The matter proceeded through arbitration. Ultimately, in the
final arbitration award, the arbitrator determined appellant to be
Benaroya’s alter ego. The arbitrator found “considerable unity of
interest between [Benaroya] and [appellant],” reasoning that appellant
“solely controls” and “adds funds” to Benaroya. He further reasoned
that appellant “personally made the misrepresentations to Willis’
agents on behalf of [Benaroya].” The arbitrator further cited appellant’s
admission of “sloppy record-keeping,” his failure to “produce many
documents,” and his lack of credibility. The arbitrator concluded that,
although it was “a close call, . . . an inequity would result if [appellant]
was not found to be [Benaroya’s] alter ego.” On the merits of the
contract dispute, the arbitrator found in favor of respondents and
awarded them $5,024,778.61 in damages, plus prejudgment interest,

2 They also contended that the subpoenas were served only three
days before the commencement of the arbitration hearing, and were
extremely overbroad and irrelevant to the alter ego issue. The
subpoenas sought, among other documents, “All statements for any
account at any financial institution of any kind in which Benaroya
Pictures has held any interest from January 1, 2012 to the present” and
“All documents evidencing or memorializing all monies paid by
Benaroya Pictures for the production of the motion picture entitled
Idol’s Eye from January 1, 2013 to November 30, 2014.”
6
attorney fees, and costs, for which Benaroya and appellant (as
Benaroya’s alter ego) were liable.
Appellant and Benaroya moved to vacate the arbitration award or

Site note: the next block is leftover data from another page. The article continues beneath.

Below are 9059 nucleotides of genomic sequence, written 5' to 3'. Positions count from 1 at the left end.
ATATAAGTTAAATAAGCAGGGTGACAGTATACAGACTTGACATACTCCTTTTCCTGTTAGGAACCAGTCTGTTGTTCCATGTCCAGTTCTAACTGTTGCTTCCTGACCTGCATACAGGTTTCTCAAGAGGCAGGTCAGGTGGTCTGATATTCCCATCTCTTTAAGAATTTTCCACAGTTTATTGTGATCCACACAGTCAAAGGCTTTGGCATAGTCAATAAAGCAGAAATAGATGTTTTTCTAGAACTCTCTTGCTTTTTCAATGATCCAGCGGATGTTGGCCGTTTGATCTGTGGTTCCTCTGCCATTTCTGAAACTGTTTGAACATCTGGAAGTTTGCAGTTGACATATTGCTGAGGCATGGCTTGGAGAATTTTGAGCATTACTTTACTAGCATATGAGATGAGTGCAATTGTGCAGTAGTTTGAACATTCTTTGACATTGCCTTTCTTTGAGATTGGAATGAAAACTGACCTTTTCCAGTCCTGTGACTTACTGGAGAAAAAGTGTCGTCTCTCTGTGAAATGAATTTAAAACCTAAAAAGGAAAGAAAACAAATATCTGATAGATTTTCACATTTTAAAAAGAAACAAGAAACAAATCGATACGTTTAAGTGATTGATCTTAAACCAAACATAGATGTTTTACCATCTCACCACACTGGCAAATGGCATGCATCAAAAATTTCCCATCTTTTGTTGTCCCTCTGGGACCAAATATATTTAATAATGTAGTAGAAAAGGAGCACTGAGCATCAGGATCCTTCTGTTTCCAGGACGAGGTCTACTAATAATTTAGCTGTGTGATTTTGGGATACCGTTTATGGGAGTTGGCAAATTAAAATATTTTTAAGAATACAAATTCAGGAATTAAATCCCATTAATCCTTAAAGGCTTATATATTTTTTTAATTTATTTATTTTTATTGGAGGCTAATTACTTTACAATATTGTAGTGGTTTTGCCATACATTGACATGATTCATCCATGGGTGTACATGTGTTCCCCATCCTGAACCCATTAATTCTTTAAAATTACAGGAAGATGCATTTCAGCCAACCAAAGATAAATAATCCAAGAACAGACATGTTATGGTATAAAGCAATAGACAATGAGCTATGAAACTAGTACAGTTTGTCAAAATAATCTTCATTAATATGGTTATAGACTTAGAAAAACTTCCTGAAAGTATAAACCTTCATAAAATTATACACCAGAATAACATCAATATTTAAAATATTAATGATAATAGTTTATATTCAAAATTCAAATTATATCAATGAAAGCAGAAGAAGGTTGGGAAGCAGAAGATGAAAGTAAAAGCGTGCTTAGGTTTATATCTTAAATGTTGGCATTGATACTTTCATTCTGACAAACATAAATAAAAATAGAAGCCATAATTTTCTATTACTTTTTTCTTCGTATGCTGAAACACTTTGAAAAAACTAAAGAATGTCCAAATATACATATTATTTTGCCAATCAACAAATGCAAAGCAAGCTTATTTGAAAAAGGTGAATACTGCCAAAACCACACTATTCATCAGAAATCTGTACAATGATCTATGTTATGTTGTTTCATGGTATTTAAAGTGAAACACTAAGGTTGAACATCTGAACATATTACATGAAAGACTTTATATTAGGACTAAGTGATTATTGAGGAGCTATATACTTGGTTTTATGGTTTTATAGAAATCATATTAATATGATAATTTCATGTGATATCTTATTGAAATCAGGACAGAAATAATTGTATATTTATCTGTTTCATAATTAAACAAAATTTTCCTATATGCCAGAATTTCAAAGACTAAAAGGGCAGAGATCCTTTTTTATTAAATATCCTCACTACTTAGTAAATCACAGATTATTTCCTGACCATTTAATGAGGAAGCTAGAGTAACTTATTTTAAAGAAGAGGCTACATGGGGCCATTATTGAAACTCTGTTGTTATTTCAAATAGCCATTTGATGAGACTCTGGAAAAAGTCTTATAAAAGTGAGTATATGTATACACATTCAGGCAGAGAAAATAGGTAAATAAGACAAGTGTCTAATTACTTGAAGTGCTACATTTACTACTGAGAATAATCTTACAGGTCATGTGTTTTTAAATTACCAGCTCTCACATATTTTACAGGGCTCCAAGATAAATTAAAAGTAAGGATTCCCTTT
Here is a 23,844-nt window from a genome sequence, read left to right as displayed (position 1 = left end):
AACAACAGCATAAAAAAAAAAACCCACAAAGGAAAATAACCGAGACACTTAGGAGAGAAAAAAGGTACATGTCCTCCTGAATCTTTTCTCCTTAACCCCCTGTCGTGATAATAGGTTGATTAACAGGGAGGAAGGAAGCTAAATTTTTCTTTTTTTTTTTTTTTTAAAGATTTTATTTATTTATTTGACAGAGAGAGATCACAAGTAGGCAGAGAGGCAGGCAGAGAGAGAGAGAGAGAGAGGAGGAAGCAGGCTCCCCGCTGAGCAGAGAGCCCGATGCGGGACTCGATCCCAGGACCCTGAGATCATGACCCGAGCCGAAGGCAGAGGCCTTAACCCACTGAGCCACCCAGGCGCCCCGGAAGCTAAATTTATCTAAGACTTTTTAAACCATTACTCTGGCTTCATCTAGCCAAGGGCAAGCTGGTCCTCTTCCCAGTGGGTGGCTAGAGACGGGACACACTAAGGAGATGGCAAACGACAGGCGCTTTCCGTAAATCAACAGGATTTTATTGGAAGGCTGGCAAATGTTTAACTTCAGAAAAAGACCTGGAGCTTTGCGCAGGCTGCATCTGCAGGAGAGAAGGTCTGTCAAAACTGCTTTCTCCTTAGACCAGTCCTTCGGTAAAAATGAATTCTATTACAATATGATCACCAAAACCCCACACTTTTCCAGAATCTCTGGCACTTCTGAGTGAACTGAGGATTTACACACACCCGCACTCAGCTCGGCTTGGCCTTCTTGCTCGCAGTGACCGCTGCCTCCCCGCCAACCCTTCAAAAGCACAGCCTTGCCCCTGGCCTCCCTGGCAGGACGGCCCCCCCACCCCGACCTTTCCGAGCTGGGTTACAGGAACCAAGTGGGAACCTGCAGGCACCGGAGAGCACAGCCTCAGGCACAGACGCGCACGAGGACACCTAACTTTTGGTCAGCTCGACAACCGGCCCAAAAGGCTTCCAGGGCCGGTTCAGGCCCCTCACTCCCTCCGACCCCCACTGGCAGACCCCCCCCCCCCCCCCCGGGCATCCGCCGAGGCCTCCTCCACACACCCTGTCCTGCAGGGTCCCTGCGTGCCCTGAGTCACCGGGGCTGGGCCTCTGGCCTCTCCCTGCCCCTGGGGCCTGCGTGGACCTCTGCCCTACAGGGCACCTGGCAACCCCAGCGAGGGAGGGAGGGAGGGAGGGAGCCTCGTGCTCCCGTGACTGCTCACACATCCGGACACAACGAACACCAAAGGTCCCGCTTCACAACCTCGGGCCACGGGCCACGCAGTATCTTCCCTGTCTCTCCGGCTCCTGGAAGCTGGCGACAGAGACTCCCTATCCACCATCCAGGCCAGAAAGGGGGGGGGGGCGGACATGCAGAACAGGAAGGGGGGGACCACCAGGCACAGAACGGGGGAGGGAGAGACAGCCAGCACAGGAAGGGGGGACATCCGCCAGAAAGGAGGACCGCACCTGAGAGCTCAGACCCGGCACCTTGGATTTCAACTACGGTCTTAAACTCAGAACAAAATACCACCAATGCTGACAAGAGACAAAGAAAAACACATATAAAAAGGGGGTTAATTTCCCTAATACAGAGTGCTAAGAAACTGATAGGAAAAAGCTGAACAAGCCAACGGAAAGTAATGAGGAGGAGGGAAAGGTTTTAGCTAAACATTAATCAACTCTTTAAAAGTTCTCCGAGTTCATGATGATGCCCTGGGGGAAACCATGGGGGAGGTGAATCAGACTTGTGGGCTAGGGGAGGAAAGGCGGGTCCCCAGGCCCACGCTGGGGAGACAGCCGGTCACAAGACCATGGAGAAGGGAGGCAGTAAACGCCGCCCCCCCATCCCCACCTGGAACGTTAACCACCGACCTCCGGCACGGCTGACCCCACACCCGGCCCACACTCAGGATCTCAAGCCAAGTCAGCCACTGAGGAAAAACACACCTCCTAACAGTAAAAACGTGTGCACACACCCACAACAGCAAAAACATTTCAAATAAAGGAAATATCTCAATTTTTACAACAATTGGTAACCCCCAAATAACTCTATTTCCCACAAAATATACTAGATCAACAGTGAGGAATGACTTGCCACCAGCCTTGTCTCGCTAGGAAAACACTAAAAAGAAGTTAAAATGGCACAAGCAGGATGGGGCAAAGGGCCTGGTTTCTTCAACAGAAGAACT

to correct it to remove appellant as a party. They argued that the
arbitrator exceeded his authority by making the alter ego finding and
exercising jurisdiction over appellant, a nonsignatory to the arbitration
agreement. They further argued that the arbitrator’s determination
usurped the authority of the court and was legally unsupportable.
Respondents filed a petition to confirm the award. The trial court
granted respondents’ petition, denied appellant and Benaroya’s
petition, and entered judgment in favor of respondents. Appellant
timely appealed.
DISCUSSION
Appellant contends the trial court erred in confirming the
arbitration award because the decision whether a nonsignatory to an
arbitration agreement can be compelled to arbitrate is a matter solely
within the authority of the trial court, not the arbitrator. We agree:
while the relevant JAMS rule here permits an arbitrator to determine
whom among signatories to an arbitration agreement are proper parties
for the dispute to be arbitrated, the rule cannot (and does not) permit
the arbitrator to determine whether a nonsignatory to the arbitration